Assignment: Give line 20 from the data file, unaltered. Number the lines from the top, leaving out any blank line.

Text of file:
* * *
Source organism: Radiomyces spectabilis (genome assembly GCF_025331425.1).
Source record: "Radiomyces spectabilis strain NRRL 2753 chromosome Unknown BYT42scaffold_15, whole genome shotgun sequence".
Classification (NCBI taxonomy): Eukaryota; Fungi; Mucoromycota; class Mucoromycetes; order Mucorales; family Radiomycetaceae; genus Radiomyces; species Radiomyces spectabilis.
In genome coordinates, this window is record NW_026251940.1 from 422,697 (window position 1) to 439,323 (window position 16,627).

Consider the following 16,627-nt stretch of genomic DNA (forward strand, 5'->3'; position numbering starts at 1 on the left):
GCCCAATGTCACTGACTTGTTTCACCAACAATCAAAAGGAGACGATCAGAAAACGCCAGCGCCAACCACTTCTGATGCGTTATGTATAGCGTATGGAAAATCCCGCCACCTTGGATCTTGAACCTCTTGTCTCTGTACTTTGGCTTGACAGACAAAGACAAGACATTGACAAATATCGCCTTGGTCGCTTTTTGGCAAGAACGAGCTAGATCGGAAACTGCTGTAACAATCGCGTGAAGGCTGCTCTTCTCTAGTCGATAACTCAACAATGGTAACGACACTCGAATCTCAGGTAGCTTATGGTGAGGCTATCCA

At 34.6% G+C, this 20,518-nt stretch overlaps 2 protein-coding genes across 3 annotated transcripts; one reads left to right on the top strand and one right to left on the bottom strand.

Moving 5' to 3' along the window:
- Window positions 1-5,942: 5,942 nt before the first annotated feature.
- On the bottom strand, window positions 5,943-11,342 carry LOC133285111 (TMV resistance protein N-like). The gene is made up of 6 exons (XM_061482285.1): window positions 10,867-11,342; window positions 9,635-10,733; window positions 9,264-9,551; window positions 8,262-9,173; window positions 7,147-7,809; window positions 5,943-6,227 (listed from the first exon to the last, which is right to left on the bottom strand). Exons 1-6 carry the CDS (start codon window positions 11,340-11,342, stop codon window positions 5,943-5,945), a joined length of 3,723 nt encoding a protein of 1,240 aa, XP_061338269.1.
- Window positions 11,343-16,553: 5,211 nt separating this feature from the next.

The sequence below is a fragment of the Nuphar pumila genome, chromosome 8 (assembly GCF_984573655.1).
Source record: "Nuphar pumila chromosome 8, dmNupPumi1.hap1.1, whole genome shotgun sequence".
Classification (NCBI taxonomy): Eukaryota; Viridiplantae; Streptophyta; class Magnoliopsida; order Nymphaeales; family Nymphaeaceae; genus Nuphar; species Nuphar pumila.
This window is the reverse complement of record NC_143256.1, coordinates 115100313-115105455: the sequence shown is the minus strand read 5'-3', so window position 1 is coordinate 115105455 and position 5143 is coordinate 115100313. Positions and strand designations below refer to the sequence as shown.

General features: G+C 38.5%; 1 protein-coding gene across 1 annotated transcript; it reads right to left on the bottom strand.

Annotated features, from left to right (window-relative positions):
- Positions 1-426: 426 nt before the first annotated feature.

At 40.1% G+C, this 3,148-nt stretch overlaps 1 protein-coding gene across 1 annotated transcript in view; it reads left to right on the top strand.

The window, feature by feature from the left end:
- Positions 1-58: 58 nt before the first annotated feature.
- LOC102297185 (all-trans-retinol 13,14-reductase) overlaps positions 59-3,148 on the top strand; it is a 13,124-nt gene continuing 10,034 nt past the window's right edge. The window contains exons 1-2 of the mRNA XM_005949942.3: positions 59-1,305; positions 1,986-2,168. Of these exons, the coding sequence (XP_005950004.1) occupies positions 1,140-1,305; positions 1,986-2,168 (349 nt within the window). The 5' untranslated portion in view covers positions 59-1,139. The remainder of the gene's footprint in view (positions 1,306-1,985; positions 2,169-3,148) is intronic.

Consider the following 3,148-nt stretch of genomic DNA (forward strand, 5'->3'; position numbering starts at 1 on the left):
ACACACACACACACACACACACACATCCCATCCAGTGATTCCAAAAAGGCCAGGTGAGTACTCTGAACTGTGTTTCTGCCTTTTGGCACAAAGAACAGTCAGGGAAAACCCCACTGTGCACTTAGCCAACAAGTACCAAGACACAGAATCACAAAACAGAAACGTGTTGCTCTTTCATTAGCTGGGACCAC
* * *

The window, feature by feature from the left end: